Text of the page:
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Teagan Morris (left) and Renelle Verkes, are firefighters with Melbourne Water.

'Mum’s a firefighter': the women battling bushfires

Teagan Morris wields a chainsaw with a determined glare. The 22-year-old just got her bulldozer ticket and has been fighting fires for four years.

There are concerns catastrophic fire conditions in NSW could hit Victoria over summer, and Ms Morris is ready for it.

"When I first started to now, it’s changed a lot. My age and the fact I was female was quite unusual," she said.

The number of female firefighters remains low in Victoria – in the MFB only 81 of about 2000 firefighters are women, while 5000 Country Fire Authority volunteers are women, compared to 30,000 men.

But Ms Morris is among an increasing number of women countering the "blokey" perception of firefighting.

Melbourne Water firefighters protect 156,000 hectares of water supply catchment and work alongside CFA and the Department of Environment, Land, Water and Planning.

During summer, the Melbourne Water fire crews are on watch 24/7, monitoring fires sparked by lightning.

It’s a big job. About 60 per cent of Melbourne’s water storage capacity comes from Gippsland’s Thomson Dam, which was threatened by fire in February this year.

Teagan Morris (left) and Renelle Verkes, are firefighters with Melbourne Water.
Teagan Morris (left) and Renelle Verkes, are firefighters with Melbourne Water. Photo: Eddie Jim

Melbourne Water firefighting crew leader and operations officer Renelle Verkes was part of the battle to stop that blaze.

The 46-year-old mother-of-two joined the Hoddles Creek CFA at 14 and has battled the 2009 Black Saturday fires and countless others since.

“You could go to the football club or netball club, I went CFA,” she said.

Back then, women made tea and sandwiches for the male firefighters, or did administration.

“It wasn’t heard of; a female being a lieutenant or holding a position of authority in the brigade.”

Mrs Verkes worked her way through the ranks from a project firefighter and is an operations officer now.

"Don't think you can't do it, because you can," she said.

"I have worked very hard to get to where I am today, it’s not something that’s easy, it's something you have to work for. You have to work hard – that doesn’t matter whether you're male or female."

Melbourne Water’s team leader of water civil maintenance James Tite, who is based out of Healesville, has noticed “a big shift”. This season there are 22 women and 82 men working in its fire crews.

“It’s really good too, from a diversity point of view as well. It brings different skills and thinking,” he said.

Ms Morris said advertising roles in a more inclusive manner (including images of women) helped with the push.

“The major thing they are doing is educating people that females can learn how to do these roles, and there is room for them as well. It’s not just a male industry,” she said.

That's a lesson MFB Commander Donna Wheatley learnt about 16 years ago when she was working in administration at the fire brigade.

Someone told her she'd make a great firefighter.

“At that point I didn’t even realise that there were any women who were firefighters,” she said.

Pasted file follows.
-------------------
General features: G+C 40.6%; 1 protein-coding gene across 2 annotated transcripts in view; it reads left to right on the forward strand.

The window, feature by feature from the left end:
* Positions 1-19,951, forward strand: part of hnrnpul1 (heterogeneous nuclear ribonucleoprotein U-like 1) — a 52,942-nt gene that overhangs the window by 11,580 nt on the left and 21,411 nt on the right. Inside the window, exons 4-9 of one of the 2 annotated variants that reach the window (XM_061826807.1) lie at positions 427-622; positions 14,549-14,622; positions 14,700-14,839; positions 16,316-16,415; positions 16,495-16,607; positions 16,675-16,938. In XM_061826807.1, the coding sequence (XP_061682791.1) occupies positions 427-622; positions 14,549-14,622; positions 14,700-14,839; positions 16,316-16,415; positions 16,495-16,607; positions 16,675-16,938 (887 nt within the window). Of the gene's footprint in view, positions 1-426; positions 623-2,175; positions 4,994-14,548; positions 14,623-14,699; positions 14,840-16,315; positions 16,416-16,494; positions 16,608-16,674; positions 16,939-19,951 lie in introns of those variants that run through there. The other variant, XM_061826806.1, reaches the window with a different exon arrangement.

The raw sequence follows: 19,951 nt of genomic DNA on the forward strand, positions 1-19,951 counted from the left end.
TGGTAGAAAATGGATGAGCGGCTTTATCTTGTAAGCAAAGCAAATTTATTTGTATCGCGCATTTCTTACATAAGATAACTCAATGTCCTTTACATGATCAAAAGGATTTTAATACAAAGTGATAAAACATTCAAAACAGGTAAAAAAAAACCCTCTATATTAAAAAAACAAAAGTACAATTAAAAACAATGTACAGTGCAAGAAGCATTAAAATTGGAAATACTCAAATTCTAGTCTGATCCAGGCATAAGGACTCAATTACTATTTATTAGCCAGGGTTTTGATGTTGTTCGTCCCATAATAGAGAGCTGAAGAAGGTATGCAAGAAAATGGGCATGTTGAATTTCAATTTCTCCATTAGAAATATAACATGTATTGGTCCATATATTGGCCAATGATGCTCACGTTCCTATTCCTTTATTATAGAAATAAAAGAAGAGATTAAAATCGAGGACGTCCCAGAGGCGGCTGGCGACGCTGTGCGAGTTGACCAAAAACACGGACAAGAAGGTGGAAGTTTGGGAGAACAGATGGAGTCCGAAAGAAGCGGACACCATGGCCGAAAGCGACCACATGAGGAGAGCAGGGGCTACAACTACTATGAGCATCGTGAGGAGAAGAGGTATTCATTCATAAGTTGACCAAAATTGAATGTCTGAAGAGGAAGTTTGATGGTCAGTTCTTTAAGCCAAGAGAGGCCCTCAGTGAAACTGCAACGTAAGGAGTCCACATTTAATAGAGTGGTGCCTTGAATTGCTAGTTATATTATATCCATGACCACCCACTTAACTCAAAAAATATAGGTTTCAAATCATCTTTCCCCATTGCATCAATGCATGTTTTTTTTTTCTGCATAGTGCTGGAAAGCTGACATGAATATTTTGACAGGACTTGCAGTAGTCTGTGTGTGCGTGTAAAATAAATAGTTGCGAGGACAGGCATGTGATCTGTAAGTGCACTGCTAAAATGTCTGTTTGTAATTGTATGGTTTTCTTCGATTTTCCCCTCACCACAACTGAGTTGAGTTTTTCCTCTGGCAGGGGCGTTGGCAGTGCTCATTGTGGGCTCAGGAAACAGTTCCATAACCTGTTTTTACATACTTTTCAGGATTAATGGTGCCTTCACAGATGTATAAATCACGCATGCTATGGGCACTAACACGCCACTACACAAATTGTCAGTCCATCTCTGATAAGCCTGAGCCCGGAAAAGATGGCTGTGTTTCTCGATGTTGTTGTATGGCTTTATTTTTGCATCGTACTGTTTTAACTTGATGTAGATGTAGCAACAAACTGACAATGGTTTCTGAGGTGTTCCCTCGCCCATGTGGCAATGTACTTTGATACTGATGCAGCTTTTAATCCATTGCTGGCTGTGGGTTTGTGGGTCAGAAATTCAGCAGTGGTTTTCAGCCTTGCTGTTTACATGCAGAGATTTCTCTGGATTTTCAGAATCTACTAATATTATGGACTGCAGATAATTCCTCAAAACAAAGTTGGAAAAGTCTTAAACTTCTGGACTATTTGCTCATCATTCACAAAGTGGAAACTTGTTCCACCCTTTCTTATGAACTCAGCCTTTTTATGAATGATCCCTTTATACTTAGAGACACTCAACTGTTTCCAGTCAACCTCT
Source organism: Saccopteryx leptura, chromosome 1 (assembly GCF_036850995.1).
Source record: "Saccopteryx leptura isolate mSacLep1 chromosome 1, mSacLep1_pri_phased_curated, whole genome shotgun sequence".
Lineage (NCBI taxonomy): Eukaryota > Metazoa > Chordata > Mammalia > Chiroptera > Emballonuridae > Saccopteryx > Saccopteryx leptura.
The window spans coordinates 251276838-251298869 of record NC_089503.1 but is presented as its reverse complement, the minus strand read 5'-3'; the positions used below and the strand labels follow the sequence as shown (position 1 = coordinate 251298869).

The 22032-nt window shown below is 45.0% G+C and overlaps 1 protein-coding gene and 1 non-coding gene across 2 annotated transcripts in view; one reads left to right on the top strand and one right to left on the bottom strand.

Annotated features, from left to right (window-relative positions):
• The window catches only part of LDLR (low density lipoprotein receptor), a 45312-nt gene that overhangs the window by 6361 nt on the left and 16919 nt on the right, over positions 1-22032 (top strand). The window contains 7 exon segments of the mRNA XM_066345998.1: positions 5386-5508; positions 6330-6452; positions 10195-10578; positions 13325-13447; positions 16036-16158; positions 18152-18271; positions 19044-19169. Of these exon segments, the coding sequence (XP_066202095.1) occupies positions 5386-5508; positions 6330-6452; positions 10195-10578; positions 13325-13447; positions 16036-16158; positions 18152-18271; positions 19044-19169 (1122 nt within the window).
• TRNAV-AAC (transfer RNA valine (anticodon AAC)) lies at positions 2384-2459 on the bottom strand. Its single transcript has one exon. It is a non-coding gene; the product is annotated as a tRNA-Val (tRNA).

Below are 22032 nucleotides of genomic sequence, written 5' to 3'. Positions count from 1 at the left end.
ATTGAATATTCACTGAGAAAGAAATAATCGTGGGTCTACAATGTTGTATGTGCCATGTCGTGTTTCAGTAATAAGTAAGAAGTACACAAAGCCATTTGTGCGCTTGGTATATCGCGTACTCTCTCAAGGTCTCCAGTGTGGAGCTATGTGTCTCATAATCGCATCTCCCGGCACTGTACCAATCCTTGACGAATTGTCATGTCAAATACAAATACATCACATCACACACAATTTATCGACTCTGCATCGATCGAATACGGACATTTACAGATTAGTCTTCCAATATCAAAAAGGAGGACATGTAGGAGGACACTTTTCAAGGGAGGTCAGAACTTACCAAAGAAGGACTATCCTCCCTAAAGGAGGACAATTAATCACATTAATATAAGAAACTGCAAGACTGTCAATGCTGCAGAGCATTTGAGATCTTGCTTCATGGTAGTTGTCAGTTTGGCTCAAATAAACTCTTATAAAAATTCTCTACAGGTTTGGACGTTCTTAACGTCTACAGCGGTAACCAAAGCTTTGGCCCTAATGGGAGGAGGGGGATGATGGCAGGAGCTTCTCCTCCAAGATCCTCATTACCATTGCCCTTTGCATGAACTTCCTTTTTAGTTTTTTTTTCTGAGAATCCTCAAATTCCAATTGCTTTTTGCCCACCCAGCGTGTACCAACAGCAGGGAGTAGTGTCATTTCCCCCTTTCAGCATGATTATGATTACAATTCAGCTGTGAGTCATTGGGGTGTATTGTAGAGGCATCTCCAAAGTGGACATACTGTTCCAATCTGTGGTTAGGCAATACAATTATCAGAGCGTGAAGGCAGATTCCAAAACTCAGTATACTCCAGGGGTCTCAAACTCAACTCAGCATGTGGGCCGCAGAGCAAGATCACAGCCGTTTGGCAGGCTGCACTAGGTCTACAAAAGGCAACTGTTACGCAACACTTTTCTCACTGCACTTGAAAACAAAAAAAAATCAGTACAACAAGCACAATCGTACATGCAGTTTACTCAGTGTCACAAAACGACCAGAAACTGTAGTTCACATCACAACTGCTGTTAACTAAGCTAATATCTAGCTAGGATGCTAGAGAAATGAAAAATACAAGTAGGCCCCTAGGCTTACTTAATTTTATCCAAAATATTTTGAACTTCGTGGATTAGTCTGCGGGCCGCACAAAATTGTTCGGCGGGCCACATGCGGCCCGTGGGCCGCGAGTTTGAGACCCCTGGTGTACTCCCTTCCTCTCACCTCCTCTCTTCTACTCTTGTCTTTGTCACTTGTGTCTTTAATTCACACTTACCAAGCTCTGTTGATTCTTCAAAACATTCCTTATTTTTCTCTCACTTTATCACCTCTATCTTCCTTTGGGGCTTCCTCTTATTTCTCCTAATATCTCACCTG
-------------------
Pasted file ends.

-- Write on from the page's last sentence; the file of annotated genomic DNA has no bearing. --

She's since spent 15 years with crews on trucks and became one of the first of two MFB women to graduate to the rank of commander last year.

"Although it’s a cliche, you can’t be what you can’t see. And it’s great to see more women considering firefighting as a career for them," Ms Wheatley said.

Chloe Collins, 33, a project firefighter with DELWP, just returned from a deployment fighting fires at Buchan, Buchan South and Ensay.

The Wantirna South woman swapped being a laboratory analyst and studying a bachelor of science to start a career in firefighting in November 2018.

"It looks like we’ve been off to an early start too. We’ve had a few fires out in Gippsland already,” she said.

“We’ve gone into rotation this early in the season.”

Along with deployments, Ms Collins is also juggling motherhood.

“The challenge is definitely very real with three young kids,” she said.

“They are very proud, actually – 'Mum’s a firefighter' – so they are pretty stoked about that, they do like to boast a lot.”

Beth Roberts, Forest Fire Management Victoria Gippsland deputy chief officer, also faces the challenges of raising a young family and pursuing a career she is passionate about.

"It’s a desire to keep showing my young girls that being a woman in a leadership roles is really empowering,” she said.

The 41-year-old from Maffra said change was happening, but there was more to be done.

“I have seen women progress from traditional auxiliary roles into really high level operational roles whether that’s as a sector commander on the field right through to my role as chief,” she said.

In Forest Fire Management Victoria, about 20 per cent of frontline firefighting roles are women: 140 to 519 men.

At Myrtleford CFA station, with dwindling volunteer numbers, captain Gloria Pizzolitto says it’s more important now than ever that people apply, regardless of their gender.

“The ladies have realised it’s not just a man’s domain anymore,” she said.

The 30-year-old became a volunteer 12 years ago after a push from her brother.

“I was quite happy to be part of the crew, looking out for the community in times of need,” she said.

Reproduced from The Age, by Nicole Precel.


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